Friday, April 10, hundreds of Elon University students will take part in an “out of this world” experience of standing, dancing and celebrating “For the Kids” (FTK) at Elonthon 2015: To Infinity and Beyond FTK.

As of Tuesday, March 31, 1,073 students signed up for Elon.

Elonthon PR Chair Tegan Oglesby said that

A popular event for Greek organizations to participate in — all nine PHC sororities and six out of the seven IFC fraternities are signed up — Elonthon executive members made it a goal this year to diversify the groups who participate in the event.

“Every year, Exec makes it our mission to reach out to as many campus organizations as possible and personally invite them to make a team for Elonthon,” said Elonthon Director Kaylyn Weller. “Teams don’t have to be just campus organizations. We encourage friend groups, hall mates, and sports teams to sign up together as well. This is an event for every student on this campus to be involved in, so our dancer recruitment reflects that.”

Oglesby agreed and said she thinks Elonthon has the potential to widen its reach of organizations on campus.

“It’s a goal of ours to get a wider variety of organizations involved in Elonthon,” she said. “Elonthon is a great event for teams and organizations to partake in. It’s something for them to rally around.”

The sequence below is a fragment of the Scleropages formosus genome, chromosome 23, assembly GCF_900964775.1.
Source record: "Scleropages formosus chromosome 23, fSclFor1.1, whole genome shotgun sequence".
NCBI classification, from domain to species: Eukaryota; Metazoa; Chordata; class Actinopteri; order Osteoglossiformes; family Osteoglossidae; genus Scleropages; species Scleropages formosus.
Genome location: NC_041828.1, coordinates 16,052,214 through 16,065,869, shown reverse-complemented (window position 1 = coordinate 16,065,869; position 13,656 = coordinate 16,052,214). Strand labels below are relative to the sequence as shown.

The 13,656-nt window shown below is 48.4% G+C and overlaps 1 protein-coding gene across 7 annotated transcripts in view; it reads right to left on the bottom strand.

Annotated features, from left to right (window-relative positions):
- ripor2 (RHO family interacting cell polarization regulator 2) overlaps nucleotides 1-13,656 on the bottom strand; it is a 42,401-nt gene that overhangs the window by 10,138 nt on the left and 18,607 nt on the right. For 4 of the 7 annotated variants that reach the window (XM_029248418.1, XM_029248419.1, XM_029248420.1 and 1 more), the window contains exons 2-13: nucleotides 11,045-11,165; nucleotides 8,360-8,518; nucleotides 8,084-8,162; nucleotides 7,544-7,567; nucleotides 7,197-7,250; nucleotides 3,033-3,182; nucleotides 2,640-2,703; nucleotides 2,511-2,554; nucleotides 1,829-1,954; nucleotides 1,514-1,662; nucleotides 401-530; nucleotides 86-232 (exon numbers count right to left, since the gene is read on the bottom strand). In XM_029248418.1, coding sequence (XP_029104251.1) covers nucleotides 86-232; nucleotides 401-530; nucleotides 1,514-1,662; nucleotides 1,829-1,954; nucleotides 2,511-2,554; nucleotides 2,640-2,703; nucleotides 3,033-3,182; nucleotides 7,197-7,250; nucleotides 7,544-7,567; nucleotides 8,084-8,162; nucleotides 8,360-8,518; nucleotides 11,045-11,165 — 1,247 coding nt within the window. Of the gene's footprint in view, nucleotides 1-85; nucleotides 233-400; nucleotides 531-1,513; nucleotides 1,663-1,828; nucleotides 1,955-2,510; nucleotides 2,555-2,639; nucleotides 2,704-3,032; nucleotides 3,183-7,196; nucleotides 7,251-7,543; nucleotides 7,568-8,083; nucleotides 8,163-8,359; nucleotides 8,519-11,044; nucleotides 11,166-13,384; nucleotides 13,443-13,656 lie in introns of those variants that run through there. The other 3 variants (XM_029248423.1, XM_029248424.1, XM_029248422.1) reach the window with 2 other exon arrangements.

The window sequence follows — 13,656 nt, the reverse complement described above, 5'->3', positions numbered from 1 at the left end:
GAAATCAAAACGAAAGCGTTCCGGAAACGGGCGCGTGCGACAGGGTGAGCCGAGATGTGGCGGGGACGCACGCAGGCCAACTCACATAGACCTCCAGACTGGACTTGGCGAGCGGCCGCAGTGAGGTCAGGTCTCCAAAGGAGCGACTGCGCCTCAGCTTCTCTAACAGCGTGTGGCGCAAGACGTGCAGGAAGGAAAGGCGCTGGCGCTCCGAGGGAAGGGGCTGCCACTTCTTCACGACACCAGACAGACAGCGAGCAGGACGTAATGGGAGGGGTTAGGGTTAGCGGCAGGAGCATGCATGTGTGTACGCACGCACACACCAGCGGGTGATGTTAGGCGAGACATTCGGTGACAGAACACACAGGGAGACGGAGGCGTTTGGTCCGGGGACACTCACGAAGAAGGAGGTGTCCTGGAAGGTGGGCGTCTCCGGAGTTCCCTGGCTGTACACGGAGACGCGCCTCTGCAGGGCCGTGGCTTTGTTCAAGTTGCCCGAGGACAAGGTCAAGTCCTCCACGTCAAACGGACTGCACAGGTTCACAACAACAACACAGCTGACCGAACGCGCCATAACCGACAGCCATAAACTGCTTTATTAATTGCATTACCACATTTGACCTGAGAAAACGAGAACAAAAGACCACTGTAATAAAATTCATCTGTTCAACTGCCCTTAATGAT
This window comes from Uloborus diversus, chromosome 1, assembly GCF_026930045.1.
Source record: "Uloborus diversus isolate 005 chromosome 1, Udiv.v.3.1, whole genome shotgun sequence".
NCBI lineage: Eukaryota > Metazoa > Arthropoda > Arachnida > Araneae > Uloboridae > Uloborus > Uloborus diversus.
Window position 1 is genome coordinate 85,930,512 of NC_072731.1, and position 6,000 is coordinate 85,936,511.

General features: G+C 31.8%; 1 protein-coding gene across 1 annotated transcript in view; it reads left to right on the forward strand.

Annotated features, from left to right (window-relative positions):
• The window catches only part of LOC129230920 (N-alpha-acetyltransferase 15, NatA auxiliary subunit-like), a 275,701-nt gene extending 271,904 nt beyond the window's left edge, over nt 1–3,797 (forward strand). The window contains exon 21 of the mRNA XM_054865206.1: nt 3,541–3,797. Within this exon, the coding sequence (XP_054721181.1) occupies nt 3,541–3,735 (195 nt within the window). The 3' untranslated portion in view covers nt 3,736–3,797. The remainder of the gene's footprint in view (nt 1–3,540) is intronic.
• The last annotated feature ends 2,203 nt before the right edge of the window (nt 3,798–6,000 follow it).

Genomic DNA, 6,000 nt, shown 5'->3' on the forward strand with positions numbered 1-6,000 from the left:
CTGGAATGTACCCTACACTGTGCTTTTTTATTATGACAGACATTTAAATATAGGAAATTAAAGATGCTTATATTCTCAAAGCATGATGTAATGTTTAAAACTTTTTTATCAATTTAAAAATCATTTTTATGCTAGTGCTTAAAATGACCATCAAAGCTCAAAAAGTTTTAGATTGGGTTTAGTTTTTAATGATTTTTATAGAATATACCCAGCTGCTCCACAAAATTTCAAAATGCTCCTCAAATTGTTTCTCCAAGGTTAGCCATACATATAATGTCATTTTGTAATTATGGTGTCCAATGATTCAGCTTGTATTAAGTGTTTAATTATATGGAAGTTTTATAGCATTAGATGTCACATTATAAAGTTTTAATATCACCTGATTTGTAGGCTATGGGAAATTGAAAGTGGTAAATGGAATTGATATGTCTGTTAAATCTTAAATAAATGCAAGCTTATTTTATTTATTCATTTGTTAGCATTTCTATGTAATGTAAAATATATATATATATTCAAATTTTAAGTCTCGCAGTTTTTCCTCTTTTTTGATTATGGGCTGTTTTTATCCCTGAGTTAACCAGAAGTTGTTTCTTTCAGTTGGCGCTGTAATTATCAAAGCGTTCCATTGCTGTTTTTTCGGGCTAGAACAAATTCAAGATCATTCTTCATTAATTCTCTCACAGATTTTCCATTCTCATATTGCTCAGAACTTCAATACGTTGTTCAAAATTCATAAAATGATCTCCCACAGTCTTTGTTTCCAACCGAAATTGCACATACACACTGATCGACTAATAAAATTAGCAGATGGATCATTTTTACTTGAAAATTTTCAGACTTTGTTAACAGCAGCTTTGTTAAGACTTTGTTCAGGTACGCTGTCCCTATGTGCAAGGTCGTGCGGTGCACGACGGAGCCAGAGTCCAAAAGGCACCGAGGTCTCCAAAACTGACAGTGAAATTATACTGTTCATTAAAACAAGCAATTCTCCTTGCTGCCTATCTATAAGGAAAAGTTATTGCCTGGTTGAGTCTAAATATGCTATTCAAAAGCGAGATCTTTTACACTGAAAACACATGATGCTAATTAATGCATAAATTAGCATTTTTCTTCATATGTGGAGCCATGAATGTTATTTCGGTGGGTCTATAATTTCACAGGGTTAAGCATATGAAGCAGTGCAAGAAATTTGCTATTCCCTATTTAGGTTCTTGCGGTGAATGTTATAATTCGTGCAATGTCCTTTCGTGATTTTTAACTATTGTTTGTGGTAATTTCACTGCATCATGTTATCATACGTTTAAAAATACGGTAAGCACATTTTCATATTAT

Elonthon views the large presence of Greek Life as a natural move to expand their typical philanthropy work.

“In an event that’s about fundraising, Greek organizations have so many people that they’re naturally going to donate and participate,” said Elonthon director of marketing Conor Janda.

A central part of Elonthon is raising money for young patients going through treatment at Duke Children’s Hospital.

Last year, $176,216.94 was raised at Elonthon, a significant drop from the $212,728.20 raised in 2013.

While money is important, Janda also measured success through the spirit of the event.

“Last year, even though the total went down, there was more spirit,” he said. “To me, keeping the spirit and morale high is one of most important things.”

Weller said Elonthon does not have a specific fundraising goal because every dollar raised goes toward helping children at Duke Children’s Hospital. Raising any amount of money is the ultimate goal.

“However, since this is a fundraising event for such a worthy cause, we want to push further and raise more money every year for the kids,” she said. “These kids are going through some unimaginable things, and if they can persevere, all of us can easily make a personal fundraising goal and meet that goal.”

Since first participating in Elonthon in 2011, Weller has seen Elonthon — established in 2003 — become a larger presence on campus.

“More of the student population recognizes Elonthon and genuinely understand what it means to dance ‘For the Kids,’” she said.  “I think that is the biggest and most positive change of them all: participating in Elonthon FTK is slowly becoming a part of the Elon culture.”

For many, Elonthon will be a period of honoring the children going through treatment.

“Some people don’t understand why we do 24 hours,” Oglesby said. “It shows our respect to them. They [Children going through treatment] go through so much and really appreciate that we stand for them.”